On a baking hot summer day in Butwal, a town in Nepal’s southern plains, 29-year-old Govinda Shrestha is perspiring all over as he drives screws into an aluminum door inside a tin-roofed workshop. Another worker is cutting a glass panel to fit into a window frame. Two others are sawing aluminum pipes to a make curtain wall. The workshop, very noisy and busy this week as they are finishing up a job for a new office, opened just nine months ago but is already turning a profit.
“I could not have asked for more. I am not only earning a living for myself but for four other men as well,” said Govinda, who owns the workshop.
Govinda set up his businesses after attending a three-month training program on aluminum fabrication run by the Deurali Janata Technical School, a private training center, under the ADB-financed $20 million Skills Development Project. During the training, he learned to make aluminum doors, windows, and partition rooms, but after the lessons in entrepreneurship and business planning he realized that he could set up his own small business.
Had it not been for the training, Govinda, a high school graduate, would probably have ended up as a migrant worker in the Middle East or Malaysia, where 85% of the nearly 3 million Nepalese migrants live and work.
Every year, around 550,000 people enter the job market in Nepal, but with a lack of good local jobs or training to provide marketable skills, many head overseas as unskilled laborers. Some 1,200 to 1,400 young people like Govinda migrate every day seeking employment or better opportunities in the Gulf and Malaysia. More go elsewhere.
Govinda is one of the 17,485 people trained so far under the Skills Development Project, implemented by the Nepal government’s Council for Technical Education and Vocational Training. Most of them have either found jobs or launched their own businesses.
''So far, the rate of employment is above 70%,'' said Jib Narayan Kafle, director of the project. ''Most importantly, the impact is really high.” The training has led to jobs, regular wages and allowed many to pay for better health and education services, he said.
By the time it is completed in 2018, the project will have provided training to 45,000 people across Nepal (36,000 through private schools and 9,000 through public schools) to become masons, plumbers, industrial electricians, beauticians, cooks, and vehicle and mobile phone repair persons, among other professions.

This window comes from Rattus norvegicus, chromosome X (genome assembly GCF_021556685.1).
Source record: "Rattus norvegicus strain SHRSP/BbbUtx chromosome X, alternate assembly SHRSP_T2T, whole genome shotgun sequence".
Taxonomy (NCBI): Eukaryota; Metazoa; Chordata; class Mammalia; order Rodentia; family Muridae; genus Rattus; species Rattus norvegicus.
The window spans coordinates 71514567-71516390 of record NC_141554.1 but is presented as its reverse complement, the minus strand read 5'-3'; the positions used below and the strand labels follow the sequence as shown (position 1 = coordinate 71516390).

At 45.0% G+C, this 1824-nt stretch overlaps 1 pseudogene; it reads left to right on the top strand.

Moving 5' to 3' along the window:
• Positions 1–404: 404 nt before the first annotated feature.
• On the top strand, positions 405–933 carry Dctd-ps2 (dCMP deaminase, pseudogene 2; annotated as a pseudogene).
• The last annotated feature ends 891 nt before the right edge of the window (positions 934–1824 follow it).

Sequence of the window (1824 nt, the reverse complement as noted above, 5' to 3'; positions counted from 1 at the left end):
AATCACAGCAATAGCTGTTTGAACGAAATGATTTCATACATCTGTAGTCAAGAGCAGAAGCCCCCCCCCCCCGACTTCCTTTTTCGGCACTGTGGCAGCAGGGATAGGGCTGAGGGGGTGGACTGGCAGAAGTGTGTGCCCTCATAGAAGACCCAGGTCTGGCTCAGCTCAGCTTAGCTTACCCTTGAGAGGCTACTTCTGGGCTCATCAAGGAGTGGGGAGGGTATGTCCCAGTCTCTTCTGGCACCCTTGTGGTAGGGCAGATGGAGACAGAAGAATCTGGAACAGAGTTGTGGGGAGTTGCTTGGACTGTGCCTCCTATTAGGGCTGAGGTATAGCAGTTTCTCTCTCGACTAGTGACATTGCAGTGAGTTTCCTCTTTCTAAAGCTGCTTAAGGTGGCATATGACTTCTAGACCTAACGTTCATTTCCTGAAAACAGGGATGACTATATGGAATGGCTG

Construction, manufacturing, and service sectors are areas where there are particularly huge skills gaps in Nepal, which is one of the key constraints to the country's economic growth. With Nepal undergoing a transition from a largely subsistence, agrarian economy to a more mixed economy needing basic to mid-level technically skilled workers, skills are in demand, especially in the services sector.
Building human capital base through skill development and education remains key for accelerating economic growth in Nepal, and a priority of ADB assistance.
“Nepal is experiencing a skills mismatch in the labor market where job seekers just do not have the right skills for the available jobs,” said Smita Gyawali, who is leading the Skills Development Project from ADB’s Resident Mission in Kathmandu. “Local employers have long reported shortages of workers with technical and general employability skills.”
The project has been encouraging women and excluded groups like the indigenous peoples and dalits—who make up the bulk of those living in poverty in Nepal—to participate in the training program.
One woman trainee, 20-year-old Rita G.C., is currently learning to become the lathe setter operator, a job traditionally performed by men. Although she is pursuing a Bachelor’s of Education degree, she is “confident” she will be able to find a job soon with her new skills. Fellow trainee Sumitra Pandey, 23, is studying to be an industrial electrician, is similarly optimistic. “Butwal is growing fast. Construction work is expanding all the time so I will definitely find a job,” she said.
Most importantly, with skills to hand, there is little need to look overseas for jobs. ''If the training graduates want to stay and work here in their own country, they can easily find jobs or create a business with the skills they are armed with,” said Bishu Dutta Gautam, an assistant instructor at the CTEVT's Korea Nepal Institute of Technology, which conducts some of the training.
Govinda could not agree more. “There is no point going to the Gulf and other countries to seek employment if you can earn the same or more in your hometown, and you can definitely do that if you are skilled enough.”